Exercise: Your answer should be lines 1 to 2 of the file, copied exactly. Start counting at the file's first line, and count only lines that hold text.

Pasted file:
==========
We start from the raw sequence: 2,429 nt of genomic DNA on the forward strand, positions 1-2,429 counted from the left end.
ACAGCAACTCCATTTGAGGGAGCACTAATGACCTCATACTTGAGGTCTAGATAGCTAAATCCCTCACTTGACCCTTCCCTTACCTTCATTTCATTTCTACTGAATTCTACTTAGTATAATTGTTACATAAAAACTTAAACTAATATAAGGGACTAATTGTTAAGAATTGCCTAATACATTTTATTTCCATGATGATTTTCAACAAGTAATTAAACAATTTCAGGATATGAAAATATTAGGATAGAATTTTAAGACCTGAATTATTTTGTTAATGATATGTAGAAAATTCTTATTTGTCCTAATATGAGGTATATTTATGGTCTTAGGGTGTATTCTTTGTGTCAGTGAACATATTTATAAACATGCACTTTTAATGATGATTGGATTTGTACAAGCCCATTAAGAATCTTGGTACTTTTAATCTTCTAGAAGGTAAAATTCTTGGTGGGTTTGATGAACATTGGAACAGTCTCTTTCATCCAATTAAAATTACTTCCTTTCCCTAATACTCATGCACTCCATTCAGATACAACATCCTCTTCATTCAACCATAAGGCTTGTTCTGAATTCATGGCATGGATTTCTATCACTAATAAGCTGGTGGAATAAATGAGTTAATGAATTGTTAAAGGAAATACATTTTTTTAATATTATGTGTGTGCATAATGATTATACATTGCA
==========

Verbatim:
We start from the raw sequence: 2,429 nt of genomic DNA on the forward strand, positions 1-2,429 counted from the left end.
ACAGCAACTCCATTTGAGGGAGCACTAATGACCTCATACTTGAGGTCTAGATAGCTAAATCCCTCACTTGACCCTTCCCTTACCTTCATTTCATTTCTACTGAATTCTACTTAGTATAATTGTTACATAAAAACTTAAACTAATATAAGGGACTAATTGTTAAGAATTGCCTAATACATTTTATTTCCATGATGATTTTCAACAAGTAATTAAACAATTTCAGGATATGAAAATATTAGGATAGAATTTTAAGACCTGAATTATTTTGTTAATGATATGTAGAAAATTCTTATTTGTCCTAATATGAGGTATATTTATGGTCTTAGGGTGTATTCTTTGTGTCAGTGAACATATTTATAAACATGCACTTTTAATGATGATTGGATTTGTACAAGCCCATTAAGAATCTTGGTACTTTTAATCTTCTAGAAGGTAAAATTCTTGGTGGGTTTGATGAACATTGGAACAGTCTCTTTCATCCAATTAAAATTACTTCCTTTCCCTAATACTCATGCACTCCATTCAGATACAACATCCTCTTCATTCAACCATAAGGCTTGTTCTGAATTCATGGCATGGATTTCTATCACTAATAAGCTGGTGGAATAAATGAGTTAATGAATTGTTAAAGGAAATACATTTTTTTAATATTATGTGTGTGCATAATGATTATACATTGCA